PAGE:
Volume 12 Issue 307
Published - 14:00 UTC 08:00 EST 21-Nov-2010 
Next Update - 14:00 UC 08:00 EST 22-Nov-2010






Editor: Susan K. Boyer, RN
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Small amounts of urinary protein predict more rapid cognitive decline in elderly women: Screening efforts in older individuals may be warranted

A new study has found that low amounts of albumin in the urine, at levels not traditionally considered clinically significant, strongly predict faster cognitive decline in older women. The study involved more than 1,200 women aged >70 years in the Nurses' Health Study who were phoned every two years for three cycles and tested for general cognition, verbal/word memory, verbal fluency (speed in making word associations), and working/short-term memory. more  

Urinary protein excretion increases risk of cognitive impairment: Simple urine tests could identify individuals at risk

Two characteristics of kidney disease—excreting protein in the urine (albuminuria) and low kidney function—increase individuals' risk of becoming confused and forgetful. To see whether these two characteristics are related or independent in their effects on cognitive decline, Manjula Kurella Tamura, MD (Stanford University) and her colleagues studied clinical data from 19,399 individuals participating in the Renal Reasons for Geographic and Racial Differences in Stroke (REGARDS) study. more

Kidney disease patients benefit from a diet high in fruits and vegetables: Healthy foods can help maintain kidney function

In patients with kidney disease, the Western diet produces an acidic environment in the body that has numerous negative effects and worsens with age as kidney function declines. Nimirit Goraya, MD (Texas A&M College of Medicine and Scott and White Healthcare) and her colleagues conducted a study to see if consuming a diet high in fruits and vegetables that counteract this acidity might improve the kidney health of 40 patients who have moderately reduced kidney function due to high blood pressure. more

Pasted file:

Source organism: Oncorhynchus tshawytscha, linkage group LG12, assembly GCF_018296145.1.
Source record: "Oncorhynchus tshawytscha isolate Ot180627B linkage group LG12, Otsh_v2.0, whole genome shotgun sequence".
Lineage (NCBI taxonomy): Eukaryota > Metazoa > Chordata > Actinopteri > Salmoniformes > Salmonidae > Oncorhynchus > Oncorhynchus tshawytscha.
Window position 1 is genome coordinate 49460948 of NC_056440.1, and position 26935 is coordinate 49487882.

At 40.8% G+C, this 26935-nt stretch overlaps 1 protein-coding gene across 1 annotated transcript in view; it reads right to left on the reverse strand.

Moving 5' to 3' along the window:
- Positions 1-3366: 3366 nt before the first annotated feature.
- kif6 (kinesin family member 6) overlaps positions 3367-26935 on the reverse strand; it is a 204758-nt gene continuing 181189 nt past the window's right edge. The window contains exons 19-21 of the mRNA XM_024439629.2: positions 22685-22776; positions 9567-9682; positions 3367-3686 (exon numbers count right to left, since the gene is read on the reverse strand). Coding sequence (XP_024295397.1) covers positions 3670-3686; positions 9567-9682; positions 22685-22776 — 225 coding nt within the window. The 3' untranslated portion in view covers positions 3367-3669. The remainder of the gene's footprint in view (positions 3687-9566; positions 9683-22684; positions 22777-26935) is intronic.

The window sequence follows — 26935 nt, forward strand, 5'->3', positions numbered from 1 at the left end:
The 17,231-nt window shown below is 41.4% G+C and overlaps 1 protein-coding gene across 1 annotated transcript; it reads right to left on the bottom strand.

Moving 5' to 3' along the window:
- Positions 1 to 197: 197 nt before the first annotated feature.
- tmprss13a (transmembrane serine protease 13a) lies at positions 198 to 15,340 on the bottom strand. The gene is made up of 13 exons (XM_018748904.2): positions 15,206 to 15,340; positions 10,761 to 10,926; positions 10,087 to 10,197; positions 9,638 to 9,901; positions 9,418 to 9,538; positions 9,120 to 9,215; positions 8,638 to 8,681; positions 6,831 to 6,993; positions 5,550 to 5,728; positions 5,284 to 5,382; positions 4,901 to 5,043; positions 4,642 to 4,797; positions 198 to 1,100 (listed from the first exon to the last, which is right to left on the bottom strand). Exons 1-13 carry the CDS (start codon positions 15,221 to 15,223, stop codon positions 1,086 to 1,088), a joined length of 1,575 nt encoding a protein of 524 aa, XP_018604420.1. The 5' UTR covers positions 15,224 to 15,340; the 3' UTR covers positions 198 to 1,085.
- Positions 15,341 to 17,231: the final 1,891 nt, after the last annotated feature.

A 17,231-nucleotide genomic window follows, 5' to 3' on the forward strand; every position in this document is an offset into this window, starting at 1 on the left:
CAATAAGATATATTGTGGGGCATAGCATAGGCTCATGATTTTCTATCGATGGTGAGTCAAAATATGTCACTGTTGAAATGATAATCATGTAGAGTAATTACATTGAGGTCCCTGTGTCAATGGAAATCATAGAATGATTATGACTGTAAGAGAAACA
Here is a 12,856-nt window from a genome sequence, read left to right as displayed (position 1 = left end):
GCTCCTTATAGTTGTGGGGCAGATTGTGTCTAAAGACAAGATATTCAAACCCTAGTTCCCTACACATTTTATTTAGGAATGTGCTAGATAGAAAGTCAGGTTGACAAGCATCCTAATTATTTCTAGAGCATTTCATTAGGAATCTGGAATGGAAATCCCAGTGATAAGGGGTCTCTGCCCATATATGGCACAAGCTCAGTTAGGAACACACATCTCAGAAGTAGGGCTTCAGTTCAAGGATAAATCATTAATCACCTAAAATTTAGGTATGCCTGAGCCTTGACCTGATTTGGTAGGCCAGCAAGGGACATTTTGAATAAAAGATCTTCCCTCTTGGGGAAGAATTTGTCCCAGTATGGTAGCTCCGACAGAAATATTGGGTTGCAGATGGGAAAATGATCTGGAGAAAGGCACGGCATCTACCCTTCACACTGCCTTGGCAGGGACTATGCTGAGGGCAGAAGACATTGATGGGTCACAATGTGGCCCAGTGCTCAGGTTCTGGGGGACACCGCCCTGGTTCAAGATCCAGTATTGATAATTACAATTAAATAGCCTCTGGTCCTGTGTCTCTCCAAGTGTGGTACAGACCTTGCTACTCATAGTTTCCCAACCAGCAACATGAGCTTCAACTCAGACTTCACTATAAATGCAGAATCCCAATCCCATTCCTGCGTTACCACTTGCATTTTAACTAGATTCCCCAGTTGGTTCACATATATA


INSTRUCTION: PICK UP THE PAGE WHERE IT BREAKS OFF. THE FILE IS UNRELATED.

Melatonin improves dialysis patients' sleep: Hormone's effects do not persist, though

Sleep disorders are common in kidney disease patients on dialysis due to a disturbance in their biological clocks. Marije Russcher, PharmD, Birgit Koch, PharmD, PhD, (Meander Medical Center, in Amersfoort, the Netherlands) and colleagues previously found that giving dialysis patients melatonin, a hormone that helps regulate sleep and wake cycles, can improve sleep over a short period of time. Now, these researchers have investigated whether the benefits of melatonin on sleep persist over the long term, and if long-term use of melatonin could improve patients' quality of life. 70 dialysis patients received melatonin or a placebo for 1 year. more

Elderly can blame fractures and falls on low sodium  

Older adults with even mildly decreased levels of sodium in the blood (hyponatremia) experience increased rates of fractures and falls, according to a study presented at the American Society of Nephrology's 43rd Annual Meeting and Scientific Exposition. Falls are a serious health problem for the elderly and account for about 50 percent of deaths due to injury in the elderly. more

Modest amounts of alcohol prevent diabetes and premature death  

Moderate alcohol consumption reduces one's risk for diabetes and premature death in the general population. To find if the same were true for stable kidney transplant recipients, Dorien Zelle (University Medical Center Groningen, the Netherlands) and her colleagues studied 600 renal transplant recipients who had their transplant more than one prior and followed them for several years post-transplant. more

Dialysis solutions low in calcium increase risk of sudden cardiac arrest

Sudden cardiac arrest is the leading cause of death among kidney disease patients on dialysis. Because hardening of the blood vessels due to calcium deposits has been linked to increased cardiovascular deaths in dialysis patients, national guidelines recommend lowering the amount of calcium that patients receive from dialysis fluids. (Dialysis solution contains levels of minerals like potassium and calcium similar to their natural concentration in healthy blood.) more

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News from the American Society of Nephrology's Renal Week 2010